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Re: ID/Class Names beginning with numbers

From: Jukka K. Korpela <jkorpela@cs.tut.fi>
Date: Wed, 27 Nov 2013 19:28:38 +0200
Message-ID: <52962BC6.9050401@cs.tut.fi>
To: Thomas BAYER - Web Alliance <thomas-bayer@web-alliance.fr>, "'www-html@w3.org'" <www-html@w3.org>
2013-11-27 17:45, Thomas BAYER - Web Alliance wrote:

> I know my question may sound stupid or might have been answered tons of
> times, but here it is : why on earth can't a ID/Class name begin with a
> number ?

They can, in HTML5, which is what we mostly discuss on this list. (HTML 
4 is still the "official" recommendation, but there has been no work on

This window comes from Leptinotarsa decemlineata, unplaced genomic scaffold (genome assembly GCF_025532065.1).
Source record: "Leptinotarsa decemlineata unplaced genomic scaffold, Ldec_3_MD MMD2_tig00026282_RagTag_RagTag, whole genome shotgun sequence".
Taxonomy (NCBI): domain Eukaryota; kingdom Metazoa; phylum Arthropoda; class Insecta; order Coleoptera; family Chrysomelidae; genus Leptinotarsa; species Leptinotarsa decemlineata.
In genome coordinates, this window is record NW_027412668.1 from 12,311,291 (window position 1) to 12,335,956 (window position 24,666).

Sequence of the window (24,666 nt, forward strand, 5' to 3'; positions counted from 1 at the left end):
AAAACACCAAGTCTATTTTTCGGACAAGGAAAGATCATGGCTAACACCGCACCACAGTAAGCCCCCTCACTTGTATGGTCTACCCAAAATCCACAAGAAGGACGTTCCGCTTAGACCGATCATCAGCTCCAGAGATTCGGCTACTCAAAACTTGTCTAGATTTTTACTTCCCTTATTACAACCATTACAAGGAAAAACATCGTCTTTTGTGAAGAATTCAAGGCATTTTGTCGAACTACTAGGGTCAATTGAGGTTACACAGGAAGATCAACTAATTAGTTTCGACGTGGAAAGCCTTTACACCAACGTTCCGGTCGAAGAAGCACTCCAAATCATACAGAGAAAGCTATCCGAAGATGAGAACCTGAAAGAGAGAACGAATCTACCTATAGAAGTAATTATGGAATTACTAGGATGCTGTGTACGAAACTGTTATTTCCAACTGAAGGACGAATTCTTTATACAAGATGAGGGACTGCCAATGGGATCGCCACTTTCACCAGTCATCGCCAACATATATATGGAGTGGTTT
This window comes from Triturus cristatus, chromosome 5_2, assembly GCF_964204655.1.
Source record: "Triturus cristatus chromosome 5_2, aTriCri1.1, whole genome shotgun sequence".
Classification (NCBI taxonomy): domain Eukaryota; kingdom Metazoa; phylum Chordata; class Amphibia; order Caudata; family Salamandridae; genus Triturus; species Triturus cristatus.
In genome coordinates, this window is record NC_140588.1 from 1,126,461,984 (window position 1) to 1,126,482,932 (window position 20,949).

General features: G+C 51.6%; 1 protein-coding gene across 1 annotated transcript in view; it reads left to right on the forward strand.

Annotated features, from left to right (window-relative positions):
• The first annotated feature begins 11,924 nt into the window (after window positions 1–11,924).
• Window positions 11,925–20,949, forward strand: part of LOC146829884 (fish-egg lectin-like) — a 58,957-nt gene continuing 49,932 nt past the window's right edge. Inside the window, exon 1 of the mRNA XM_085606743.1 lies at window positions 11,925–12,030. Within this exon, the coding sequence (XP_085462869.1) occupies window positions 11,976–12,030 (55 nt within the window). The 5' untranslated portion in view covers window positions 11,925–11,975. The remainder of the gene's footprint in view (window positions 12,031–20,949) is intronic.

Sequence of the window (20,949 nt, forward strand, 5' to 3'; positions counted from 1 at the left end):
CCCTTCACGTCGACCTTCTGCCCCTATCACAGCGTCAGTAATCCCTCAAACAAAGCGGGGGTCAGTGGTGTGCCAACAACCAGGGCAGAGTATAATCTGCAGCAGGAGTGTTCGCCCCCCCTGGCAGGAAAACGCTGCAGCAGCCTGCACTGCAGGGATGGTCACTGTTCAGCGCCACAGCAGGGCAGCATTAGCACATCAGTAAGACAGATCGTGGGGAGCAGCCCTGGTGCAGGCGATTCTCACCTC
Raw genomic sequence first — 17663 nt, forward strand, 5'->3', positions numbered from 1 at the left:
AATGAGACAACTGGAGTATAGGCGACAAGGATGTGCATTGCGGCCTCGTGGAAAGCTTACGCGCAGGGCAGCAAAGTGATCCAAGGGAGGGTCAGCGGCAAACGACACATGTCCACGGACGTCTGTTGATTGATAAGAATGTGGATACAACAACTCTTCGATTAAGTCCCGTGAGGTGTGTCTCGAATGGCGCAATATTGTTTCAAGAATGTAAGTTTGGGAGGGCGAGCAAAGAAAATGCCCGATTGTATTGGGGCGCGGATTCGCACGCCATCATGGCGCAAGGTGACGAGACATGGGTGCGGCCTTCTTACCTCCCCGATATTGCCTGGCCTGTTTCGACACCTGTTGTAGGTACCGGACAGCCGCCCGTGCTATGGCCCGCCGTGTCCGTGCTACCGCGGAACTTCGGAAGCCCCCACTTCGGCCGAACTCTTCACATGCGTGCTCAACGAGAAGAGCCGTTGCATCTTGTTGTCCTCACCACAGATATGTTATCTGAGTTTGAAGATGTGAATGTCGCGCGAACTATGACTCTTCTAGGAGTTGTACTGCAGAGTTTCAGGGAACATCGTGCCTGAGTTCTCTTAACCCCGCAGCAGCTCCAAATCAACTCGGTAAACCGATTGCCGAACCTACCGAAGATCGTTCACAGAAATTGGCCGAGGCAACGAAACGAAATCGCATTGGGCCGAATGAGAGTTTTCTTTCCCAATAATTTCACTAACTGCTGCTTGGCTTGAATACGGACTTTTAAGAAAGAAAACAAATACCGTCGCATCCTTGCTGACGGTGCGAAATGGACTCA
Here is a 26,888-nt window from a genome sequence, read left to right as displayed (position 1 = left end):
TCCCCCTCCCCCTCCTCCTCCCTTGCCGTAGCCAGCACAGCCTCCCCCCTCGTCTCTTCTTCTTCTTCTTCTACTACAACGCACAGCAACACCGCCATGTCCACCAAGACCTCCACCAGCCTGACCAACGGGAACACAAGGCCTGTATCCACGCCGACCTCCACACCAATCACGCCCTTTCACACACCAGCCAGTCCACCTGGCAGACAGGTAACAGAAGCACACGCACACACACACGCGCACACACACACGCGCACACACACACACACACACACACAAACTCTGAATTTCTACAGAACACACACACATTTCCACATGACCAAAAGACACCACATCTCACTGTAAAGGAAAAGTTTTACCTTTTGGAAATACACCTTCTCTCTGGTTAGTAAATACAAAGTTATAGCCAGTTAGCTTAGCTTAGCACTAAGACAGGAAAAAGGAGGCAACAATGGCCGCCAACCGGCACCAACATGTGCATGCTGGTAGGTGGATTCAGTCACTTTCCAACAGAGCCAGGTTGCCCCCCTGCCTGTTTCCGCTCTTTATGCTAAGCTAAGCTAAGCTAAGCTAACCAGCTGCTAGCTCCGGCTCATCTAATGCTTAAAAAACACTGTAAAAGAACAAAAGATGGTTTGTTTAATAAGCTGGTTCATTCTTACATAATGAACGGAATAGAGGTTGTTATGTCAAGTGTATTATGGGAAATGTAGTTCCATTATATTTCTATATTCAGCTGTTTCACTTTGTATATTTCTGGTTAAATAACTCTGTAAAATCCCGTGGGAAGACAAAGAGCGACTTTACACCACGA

it for years.) And here HTML5 reflects browser practices.

In HTML5, an id attribute value may be any nonempty string that does not 
contain space characters. So id=42 is fine, and so is id=§42?. And a 
class attribute value may be literally any string, for example class="42 
¿Qué? #^!@§". Since it is by definition a sequence of class names 
separated by space characters, a class name cannot contain a space 
character, but other than this, a class name can be any string.

http://www.w3.org/TR/html5/dom.html#the-id-attribute
http://www.w3.org/TR/html5/dom.html#classes

> Wouldn't it be a huge enhancement for web developers if it was possible ?

No, it's not a big deal. Although id=4foo and class=4foo work fine as 
far as HTML only is considered, they pose problems in CSS, and 
especially class attributes are mainly used for CSS purposes. HTML5 (or 
a browser) has no objection to class=4foo, but .4foo is not a valid 
selector in CSS; you would need to use escape notations as in .\34foo 
which is not that convenient and intuitively clear.

Yucca
Received on Wednesday, 27 November 2013 17:29:09 UTC

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